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A follow-up is as simple as that. But, hold on, the power that’s in those five lines cannot be understated. Power is bestowed onto a follow-up through various means, such as: it’s short and sweet, it pushes you to the top of a journalist’s inbox, it’s not intrusive and you are 40 percent more likely to get a response. It takes moments to get it done but can bear the most fruitful ends. A wise person once said “paralyse resistance with persistence” and we couldn’t agree more, as in PR it’s essential to remain tenacious and consistent.
Although we’ve stressed the positive qualities of the follow-up, if overdone, it’s easy to slip into their negative side. Treat a follow-up like you are frying a steak, with the desire to cook it to medium-rare. It needs careful cultivation, heat at the right moment and removing from the flame so as not to ruin the meat once the correct tenderness has been achieved. You cannot reverse the clock once you’ve overcooked your steak. So, you need to be on your toes and aware of all elements at work, just like in a follow-up email. If you bury a journalist’s inbox with follow-up emails, this is overdoing it, and within moments you’ll be labelled as an irritating spammer, which is a reputation that’s close to impossible to shake.
Personalisation in a follow-up can go a long way. Even if just a few words about a recent article that journalist has written, or an acknowledgement of a conversation that they have started on Twitter - sprinkling the correct niceties on the correct follow-ups could favour you.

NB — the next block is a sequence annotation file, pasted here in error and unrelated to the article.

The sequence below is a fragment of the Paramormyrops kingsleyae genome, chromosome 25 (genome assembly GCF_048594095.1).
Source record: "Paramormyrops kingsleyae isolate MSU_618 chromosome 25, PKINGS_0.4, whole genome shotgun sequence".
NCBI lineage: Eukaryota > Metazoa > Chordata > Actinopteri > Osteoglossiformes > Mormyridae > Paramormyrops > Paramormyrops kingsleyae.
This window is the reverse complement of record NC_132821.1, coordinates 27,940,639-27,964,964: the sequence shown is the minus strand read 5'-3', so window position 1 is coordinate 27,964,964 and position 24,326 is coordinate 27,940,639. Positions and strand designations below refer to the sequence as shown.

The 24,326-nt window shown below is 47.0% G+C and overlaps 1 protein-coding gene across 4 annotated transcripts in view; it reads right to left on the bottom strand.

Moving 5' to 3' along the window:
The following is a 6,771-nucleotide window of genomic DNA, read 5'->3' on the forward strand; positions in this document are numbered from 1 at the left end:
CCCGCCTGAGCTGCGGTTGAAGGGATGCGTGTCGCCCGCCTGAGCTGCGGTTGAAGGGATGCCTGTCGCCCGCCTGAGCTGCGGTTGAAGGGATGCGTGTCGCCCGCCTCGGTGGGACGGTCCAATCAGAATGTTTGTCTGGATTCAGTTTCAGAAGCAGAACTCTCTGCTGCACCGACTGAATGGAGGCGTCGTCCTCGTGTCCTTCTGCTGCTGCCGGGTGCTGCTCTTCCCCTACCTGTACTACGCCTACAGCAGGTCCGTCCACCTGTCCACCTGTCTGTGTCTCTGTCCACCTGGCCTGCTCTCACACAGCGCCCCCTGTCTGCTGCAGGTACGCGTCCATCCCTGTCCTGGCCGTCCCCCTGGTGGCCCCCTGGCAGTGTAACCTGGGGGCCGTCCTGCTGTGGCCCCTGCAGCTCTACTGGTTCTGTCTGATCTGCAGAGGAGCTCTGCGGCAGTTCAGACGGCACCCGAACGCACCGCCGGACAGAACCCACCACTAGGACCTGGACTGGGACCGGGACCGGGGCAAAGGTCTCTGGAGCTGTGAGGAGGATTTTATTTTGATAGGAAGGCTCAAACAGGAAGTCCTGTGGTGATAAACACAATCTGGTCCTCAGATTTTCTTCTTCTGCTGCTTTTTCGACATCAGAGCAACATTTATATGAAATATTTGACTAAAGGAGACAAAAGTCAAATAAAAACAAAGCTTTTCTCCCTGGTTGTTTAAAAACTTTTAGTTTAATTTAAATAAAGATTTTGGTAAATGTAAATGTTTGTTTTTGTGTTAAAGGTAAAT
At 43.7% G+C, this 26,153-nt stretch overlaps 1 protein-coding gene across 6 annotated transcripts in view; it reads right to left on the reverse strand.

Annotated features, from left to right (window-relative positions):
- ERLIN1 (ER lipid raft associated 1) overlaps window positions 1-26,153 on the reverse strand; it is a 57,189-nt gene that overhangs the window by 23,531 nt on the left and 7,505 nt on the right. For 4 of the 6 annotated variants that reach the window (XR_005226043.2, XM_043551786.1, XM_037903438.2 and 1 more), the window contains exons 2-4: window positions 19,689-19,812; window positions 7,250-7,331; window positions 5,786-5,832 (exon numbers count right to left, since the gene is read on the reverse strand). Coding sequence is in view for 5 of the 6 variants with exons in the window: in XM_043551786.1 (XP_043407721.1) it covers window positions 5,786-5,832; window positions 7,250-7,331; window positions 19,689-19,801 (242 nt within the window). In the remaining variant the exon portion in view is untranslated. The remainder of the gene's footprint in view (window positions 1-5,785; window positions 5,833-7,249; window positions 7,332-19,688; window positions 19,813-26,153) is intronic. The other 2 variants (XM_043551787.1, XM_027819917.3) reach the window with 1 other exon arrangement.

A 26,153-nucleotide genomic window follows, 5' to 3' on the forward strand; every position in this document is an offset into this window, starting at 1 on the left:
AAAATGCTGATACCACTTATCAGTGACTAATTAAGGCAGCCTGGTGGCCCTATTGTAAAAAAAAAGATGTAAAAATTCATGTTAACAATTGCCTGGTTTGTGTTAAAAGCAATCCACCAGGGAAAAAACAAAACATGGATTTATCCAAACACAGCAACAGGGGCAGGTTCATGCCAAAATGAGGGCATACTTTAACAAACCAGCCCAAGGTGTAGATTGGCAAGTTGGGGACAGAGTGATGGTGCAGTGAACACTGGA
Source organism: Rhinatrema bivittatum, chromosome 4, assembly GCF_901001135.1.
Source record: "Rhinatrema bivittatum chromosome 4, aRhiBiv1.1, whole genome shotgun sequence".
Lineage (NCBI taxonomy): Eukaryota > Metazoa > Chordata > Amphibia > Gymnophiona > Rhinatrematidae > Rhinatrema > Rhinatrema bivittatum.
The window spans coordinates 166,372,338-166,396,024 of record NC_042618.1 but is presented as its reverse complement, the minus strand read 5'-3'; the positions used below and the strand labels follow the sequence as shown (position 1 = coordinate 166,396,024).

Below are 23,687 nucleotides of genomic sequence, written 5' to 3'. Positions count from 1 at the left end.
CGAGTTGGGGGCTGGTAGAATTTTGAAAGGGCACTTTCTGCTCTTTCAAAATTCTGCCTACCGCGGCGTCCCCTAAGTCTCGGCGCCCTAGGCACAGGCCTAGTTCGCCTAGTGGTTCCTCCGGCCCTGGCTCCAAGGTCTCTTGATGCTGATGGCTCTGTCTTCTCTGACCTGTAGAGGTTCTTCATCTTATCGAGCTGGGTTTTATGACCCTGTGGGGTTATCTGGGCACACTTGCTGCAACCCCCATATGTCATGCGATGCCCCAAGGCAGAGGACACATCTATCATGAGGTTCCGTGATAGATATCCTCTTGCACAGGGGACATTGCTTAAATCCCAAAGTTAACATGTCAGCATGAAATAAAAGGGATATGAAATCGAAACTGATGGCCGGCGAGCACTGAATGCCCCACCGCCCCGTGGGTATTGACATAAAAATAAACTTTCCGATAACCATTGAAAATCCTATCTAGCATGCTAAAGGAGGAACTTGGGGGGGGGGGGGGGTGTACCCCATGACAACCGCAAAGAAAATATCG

If your deadline is pressing, follow-up over the phone. But make sure the call is short and you are not taking much time from the journalist. Do not bombard an inbox - you just seem pushy, desperate and rude.
People, and journalists especially, are BUSY, so do not be disheartened if you never get a response. Experiment with the follow-up, note what works and what doesn’t. It’s an ever-evolving and gradual process.
Regarding time specifics of when you should be following-up, it really depends on your sector and who you are attempting to contact. But, we’d not worry about the timing, and the morning is definitely on the cards. Just don’t be following up at 2 AM. That’s a bit odd. As we noted before, the whole persistent follow-up process is trial and error, so do not be afraid to fire follow-ups out and just wait to see what happens.
Overall, when working in PR, we recommend the 3 P’s. You should be:
BY JAMIE GRIFFIN, JUNIOR ACCOUNT EXECUTIVE AT CEW COMMS.